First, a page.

Wednesday, January 28, 2009
The giants of California agribusiness are the biggest economic engine in the valley, which produces every cantaloupe on store shelves in summer months, and the bulk of the nation's lettuce crop each spring and fall. This year, officials in Fresno County predict farmers will only grow about 6,000 acres of lettuce, roughly half the acreage devoted to greens in 2005. That alone could cause a slight bump in consumer prices, unless lettuce companies can make up for the shortage by growing in areas with an abundant water supply, or the cost of cooling, packaging and shipping the crop suddenly goes down, experts say. "Lettuce comes off the field and goes straight into the market, and if there's nothing coming off the field then the marketing chain goes dry, and prices go up," said Gary Lucier, an agricultural economist with the U.S. Department of Agriculture's Economic Research Service.
While the dry weather has exacerbated the problem, farmers' water woes are not all drought-related. Supplies for crops and cities also have been restricted by several court decisions cutting back allocations that flow through a freshwater estuary called the Sacramento-San Joaquin Delta, the main conduit that sends water to nearly two-thirds of Californians. Environmental groups and federal scientists say the delta's massive pumps are one of the factors pushing a native fish to the brink of extinction.
Last year, federal water deliveries were just 40 percent of the normal allocations, fallowing hundreds of thousands of acres and causing nearly $309 million in crop losses statewide. That prompted Gov. Arnold Schwarzenegger to issue a disaster declaration, ordering state water managers to expedite any requests to move water around the state, in part so high-value crops like wine grapes, almonds and pistachio trees would stand a chance of surviving. Federal reservoirs are now at their lowest level since 1992.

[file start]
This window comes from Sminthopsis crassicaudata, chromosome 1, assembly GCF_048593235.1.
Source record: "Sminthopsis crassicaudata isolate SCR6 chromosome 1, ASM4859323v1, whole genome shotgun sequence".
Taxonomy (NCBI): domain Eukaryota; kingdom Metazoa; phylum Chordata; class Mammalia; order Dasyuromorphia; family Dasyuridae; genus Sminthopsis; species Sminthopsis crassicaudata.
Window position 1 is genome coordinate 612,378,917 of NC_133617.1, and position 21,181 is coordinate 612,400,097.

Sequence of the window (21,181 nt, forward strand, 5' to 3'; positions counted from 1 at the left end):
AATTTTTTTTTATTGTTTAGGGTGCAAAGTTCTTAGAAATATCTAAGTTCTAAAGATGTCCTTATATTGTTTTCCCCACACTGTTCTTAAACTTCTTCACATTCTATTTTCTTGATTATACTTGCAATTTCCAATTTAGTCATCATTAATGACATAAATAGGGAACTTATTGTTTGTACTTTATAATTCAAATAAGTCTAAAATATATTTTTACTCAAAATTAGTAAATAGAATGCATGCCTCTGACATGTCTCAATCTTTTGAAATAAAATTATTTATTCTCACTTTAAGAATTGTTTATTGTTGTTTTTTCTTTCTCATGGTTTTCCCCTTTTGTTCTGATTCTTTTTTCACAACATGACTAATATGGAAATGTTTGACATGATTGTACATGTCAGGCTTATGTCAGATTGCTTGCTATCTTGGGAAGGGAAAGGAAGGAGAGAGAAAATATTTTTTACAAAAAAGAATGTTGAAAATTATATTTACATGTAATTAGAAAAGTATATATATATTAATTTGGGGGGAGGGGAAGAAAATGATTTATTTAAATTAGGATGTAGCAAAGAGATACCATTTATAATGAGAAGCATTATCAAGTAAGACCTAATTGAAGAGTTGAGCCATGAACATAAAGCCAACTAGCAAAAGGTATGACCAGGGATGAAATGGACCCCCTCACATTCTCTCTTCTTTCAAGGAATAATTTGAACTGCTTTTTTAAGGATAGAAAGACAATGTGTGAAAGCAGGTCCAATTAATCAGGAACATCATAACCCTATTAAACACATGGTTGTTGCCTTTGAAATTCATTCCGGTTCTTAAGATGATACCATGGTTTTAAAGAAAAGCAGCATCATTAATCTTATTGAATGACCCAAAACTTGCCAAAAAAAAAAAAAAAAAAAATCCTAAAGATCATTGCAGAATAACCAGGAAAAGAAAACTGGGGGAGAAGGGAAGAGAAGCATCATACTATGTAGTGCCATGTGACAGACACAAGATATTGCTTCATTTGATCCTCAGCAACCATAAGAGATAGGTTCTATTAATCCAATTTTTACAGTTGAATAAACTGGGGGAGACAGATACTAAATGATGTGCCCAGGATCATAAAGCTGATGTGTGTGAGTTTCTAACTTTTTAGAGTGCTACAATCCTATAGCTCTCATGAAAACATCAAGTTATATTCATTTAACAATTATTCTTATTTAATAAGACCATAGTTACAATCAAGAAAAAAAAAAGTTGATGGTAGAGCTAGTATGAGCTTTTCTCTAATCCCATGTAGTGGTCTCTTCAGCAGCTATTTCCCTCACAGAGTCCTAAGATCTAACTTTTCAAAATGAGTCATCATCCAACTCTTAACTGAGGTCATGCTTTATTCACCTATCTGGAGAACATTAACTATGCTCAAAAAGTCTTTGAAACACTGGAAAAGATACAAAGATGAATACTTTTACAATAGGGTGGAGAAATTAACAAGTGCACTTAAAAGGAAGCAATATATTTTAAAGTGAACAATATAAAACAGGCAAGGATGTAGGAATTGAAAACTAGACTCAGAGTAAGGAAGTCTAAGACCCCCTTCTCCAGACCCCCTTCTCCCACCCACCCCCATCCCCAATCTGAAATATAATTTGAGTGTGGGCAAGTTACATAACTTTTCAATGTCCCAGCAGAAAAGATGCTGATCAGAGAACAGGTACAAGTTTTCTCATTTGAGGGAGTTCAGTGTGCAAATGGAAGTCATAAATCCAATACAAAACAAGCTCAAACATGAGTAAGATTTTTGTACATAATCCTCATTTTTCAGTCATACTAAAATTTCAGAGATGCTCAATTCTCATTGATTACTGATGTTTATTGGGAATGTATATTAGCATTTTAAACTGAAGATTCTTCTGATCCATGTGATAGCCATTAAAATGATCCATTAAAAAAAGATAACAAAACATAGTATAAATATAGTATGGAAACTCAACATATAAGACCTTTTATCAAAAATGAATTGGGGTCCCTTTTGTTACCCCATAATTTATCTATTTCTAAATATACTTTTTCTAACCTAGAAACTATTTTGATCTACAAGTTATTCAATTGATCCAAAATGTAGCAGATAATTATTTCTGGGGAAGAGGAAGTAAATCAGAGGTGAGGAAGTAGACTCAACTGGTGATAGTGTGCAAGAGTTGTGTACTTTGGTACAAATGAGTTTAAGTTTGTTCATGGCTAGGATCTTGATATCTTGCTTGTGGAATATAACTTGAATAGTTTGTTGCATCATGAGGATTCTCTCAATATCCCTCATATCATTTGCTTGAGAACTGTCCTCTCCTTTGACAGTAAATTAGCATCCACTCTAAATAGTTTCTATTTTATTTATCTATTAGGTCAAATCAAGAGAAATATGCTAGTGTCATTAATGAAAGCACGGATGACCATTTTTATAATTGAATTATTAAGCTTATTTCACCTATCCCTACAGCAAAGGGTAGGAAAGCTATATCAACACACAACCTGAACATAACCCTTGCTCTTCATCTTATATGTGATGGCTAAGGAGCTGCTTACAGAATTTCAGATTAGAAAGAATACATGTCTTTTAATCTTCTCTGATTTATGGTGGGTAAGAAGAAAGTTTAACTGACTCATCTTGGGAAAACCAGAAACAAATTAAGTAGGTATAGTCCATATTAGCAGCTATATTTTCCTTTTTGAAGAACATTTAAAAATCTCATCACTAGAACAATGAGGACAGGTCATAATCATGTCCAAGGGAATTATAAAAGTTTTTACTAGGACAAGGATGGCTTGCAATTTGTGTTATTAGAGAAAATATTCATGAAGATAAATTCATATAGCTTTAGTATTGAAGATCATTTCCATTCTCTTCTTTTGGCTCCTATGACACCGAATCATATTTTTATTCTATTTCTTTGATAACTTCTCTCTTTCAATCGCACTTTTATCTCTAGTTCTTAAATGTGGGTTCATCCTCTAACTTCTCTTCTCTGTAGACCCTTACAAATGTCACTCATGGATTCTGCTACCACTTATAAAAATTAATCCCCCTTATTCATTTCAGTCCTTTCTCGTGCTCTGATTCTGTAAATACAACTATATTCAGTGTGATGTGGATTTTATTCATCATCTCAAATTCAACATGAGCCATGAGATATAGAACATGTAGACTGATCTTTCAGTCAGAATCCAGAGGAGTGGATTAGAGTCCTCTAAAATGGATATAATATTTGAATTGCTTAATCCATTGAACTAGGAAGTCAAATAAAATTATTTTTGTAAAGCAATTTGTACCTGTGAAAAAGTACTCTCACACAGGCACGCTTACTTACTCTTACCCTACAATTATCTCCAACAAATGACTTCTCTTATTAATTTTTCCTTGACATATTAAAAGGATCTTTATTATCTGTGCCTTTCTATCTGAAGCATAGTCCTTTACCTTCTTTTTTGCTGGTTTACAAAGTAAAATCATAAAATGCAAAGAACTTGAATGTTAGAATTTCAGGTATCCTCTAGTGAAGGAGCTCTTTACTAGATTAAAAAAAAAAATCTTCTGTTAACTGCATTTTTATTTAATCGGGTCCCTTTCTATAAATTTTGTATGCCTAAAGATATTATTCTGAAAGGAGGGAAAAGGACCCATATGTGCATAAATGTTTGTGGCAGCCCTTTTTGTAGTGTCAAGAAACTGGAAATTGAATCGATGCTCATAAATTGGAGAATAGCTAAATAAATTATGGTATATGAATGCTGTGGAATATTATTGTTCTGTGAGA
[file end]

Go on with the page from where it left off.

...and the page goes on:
With such a grim outlook, many California farmers including Giacone are investing millions to drill down hundreds of feet in search of new water sources. Depending on how much it rains this winter, federal water supplies could be slashed down to nothing this year, forcing farmers to rely solely on brackish well water. But the U.S. Bureau of Reclamation won't make an official decision until late February, said Ron Milligan, the agency's Central Valley operations manager. The state Department of Water Resources, which also ships farmers water, has promised to deliver 15 percent of the normal allocations in October, but conditions are so dire that that's now in doubt, too.
"The consequences are expected to be pretty horrible in terms of farmers' revenue, but what's really disconcerting are the possible job losses," said Wendy Martin, who leads the agency's drought division. "Those communities that can least weather an economic downturn are going to be some of the places that are hit the hardest." Richard Howitt, a professor of agriculture economics at the University of California, Davis, estimates that $1.6 billion in agriculture-related wages, and as many as 60,000 jobs across the valley will be lost in the coming months due to dwindling water.